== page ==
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Portable Audio Interfaces

Palm sized USB or FireWire devices proliferate By Frank Moldstad

Looking for a convenient way to record and play back audio with your computer? A new breed of external audio interfaces that connect via USB or FireWire eliminates the hassle of setting up a PCI sound card. These units are small enough to fit in a backpack, can be moved from one computer to another easily, and since theyre external, dont suffer degradation of audio quality from being inside a noisy computer environment.

A number of these units were on display at the recent NAMM show in Anaheim, CA, including about half a dozen that are new on the market. They range widely in price and features, starting with Art Technologies $99 USB Micro PRE. Most have features not found on sound cards, such as built-in mic preamps.

Heres a recap of the new portable audio interfaces we saw at NAMM.

Alesis IO|2
Alesis bowed an eye-catching two-channel interface called the IO|2 thats housed in an annodized aluminum case. The $299 MSRP unit is USB-powered and delivers 24-bit/96k specs. Shipping this spring, it includes two XLR mic inputs with 48V phantom power and two quarter-inch balanced line inputs for instrument input. In addition to the quarter-inch balanced main outputs, it includes TRS inserts on the input channels and a TRS headphone output. Plus, it has a 24-bit S/PDIF I/O for direct digital recording, and includes MIDI in and out jacks.

In addition, the IO|2 comes bundled with a copy of Steinbergs Cubase LE recording software. www.alesis.com

Korg TP-2
Another of the coolest-looking of the new mini audio interfaces was being shown by Korg, the TP-2 dual tube preamp. Although it's not a FireWire or USB device, it has S/PDIF optical and coaxial digital outputs for connection to a computer. It has analog VU meters that give off a bluish glow. The two 12AX7 tubes are positioned in a clear enclosure right above the VU meters, giving it kind of a bug-eyed personality.  The unit  was actually introduced at Summer NAMM, but just began shipping in October.

The TP-2s two independent channels can be linked for stereo recordings, and the unit  features independent phantom power, pad, phase, low cut and Hi-Z switches for each channel. The digital outputs are supplemented with balanced XLR and 1/4" TRS inputs and outputs. Korg actually has two versions of this interface; in addition to the TP-2, its offering the TPB-2 as an optional card that fits in the Korg D32XD and D16XD recorders. The Korg TP-2 carries an MSRP of $699 while the TPB-2 is priced at $579. www.korg.com

Focusrite Saffire
Focusrite, one of the audio industrys most venerable names, announced a brand new portable audio interface at NAMM called the Focusrite Saffire that includes  features aimed at professional audio engineers. This FireWire interface includes onboard Digital Signal Processing and 24-bit/192k sampling, and comes with integrated software for control of the unit via a computer. The software was designed by the same team that produced Focusrites LiquidControl and Forte Suite.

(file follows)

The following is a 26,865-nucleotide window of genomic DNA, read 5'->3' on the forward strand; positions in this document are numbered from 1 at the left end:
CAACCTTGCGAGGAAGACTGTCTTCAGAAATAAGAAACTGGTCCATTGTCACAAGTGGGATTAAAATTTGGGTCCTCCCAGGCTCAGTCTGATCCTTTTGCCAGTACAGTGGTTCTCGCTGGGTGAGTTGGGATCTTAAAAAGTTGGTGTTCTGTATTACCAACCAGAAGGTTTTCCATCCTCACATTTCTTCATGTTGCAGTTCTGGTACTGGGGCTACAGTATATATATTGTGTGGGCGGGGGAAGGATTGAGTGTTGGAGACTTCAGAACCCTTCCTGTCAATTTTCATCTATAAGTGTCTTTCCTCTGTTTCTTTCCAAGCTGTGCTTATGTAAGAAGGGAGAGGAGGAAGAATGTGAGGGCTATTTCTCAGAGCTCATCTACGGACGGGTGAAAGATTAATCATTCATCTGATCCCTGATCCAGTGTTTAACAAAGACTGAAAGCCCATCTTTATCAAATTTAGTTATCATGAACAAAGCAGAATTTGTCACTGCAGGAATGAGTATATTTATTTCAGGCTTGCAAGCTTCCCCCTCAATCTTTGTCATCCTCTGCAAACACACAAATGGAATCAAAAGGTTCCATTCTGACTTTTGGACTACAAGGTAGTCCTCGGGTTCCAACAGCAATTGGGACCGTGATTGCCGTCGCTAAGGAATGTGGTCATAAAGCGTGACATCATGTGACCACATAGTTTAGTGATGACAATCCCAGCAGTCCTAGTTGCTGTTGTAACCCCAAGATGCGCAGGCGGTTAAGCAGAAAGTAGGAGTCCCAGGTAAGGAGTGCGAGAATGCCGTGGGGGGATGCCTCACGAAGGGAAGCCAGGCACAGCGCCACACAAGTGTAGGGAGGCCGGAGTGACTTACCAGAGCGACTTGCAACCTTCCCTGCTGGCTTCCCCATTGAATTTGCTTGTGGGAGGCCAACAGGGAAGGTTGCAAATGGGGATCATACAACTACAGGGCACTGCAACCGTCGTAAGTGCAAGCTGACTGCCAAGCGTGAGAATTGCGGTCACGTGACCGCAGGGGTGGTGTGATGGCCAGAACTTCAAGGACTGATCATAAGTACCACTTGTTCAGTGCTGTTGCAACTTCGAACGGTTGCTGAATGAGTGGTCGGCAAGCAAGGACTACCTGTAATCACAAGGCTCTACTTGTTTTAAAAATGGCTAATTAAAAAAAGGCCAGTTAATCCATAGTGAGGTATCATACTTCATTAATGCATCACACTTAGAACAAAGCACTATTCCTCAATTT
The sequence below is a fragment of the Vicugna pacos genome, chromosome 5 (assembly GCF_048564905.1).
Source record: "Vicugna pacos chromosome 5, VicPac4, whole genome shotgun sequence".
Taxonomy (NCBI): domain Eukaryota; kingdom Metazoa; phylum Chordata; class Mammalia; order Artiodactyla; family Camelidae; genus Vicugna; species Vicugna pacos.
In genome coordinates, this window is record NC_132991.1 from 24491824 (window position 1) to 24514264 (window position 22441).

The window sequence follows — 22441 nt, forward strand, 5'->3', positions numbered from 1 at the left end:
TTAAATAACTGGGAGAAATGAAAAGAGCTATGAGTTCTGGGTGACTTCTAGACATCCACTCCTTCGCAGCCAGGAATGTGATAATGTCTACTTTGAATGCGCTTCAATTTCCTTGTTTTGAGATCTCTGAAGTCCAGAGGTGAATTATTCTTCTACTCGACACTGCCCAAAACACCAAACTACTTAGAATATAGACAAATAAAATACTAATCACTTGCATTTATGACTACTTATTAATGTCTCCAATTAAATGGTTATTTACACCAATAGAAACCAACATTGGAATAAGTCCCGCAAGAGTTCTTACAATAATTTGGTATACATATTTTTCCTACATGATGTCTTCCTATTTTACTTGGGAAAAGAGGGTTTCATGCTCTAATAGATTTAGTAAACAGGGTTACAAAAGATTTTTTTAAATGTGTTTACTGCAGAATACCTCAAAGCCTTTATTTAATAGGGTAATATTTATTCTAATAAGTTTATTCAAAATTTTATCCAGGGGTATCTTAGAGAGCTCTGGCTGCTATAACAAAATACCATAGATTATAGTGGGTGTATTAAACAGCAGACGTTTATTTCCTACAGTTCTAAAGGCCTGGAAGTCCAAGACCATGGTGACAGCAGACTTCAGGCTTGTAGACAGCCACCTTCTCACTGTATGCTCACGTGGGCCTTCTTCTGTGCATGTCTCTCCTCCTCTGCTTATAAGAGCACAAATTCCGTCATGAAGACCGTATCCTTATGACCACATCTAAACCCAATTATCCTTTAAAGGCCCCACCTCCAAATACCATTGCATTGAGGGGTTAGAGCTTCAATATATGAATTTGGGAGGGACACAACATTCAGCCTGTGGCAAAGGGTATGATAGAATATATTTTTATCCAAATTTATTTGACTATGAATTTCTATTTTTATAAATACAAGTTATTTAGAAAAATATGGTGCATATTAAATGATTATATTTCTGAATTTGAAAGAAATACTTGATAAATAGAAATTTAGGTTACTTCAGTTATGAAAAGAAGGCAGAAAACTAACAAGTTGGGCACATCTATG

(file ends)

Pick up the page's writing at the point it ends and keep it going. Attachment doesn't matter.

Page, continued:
The DSP options include compression, reverb, amp modeling and EQ. These are not only available for recording and monitoring -- they can also be used as a suite of plug-ins from within a recording application, Mac or PC. The software helps route the DSP plug-ins, and for monitoring can help create up to five separate user-defined stereo mixes of all incoming signals and recorded tracks from the recording platform.

The Focusrite Saffire has four inputs and eight balanced outputs for separate headphone or monitor mixes, or up to 7.1 surround monitoring. It also includes S/PDIF I/O for digital ins and outs, as well as MIDI I/O.
Availability is set for the first quarter of 2005, and pricing has not been announced. www.focusrite.com

A.R.T. USB Micro PRE
Another new interface was the USB Micro PRE from A.R.T. (Applied Research and Technology ), a USB audio interface with a standalone Phono preamplifier. With a retail price of just $99, this device is designed as an interface between a computer and a variety of analog and digital sources. Among its features is a standalone phono preamplifier, for connecting a turntable to a computer. The analog inputs can be switched between phono and line level signals. The USB Micro PRE also has digital connectors, with both Optical TOSLINK inputs and outputs and S/PDIF inputs. These enable the device to be used as a digital audio to USB interface.

Other features include a low cut filter for removing rumble and wind noise, front gain trim control and signal/clip LED, and a front panel USB monitor/headphone jack. It will be available in  April 2005. www.artproaudio.com

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Related Keywords:audio interfaces, USB, FireWire, mic preamps, sound card, NAMM


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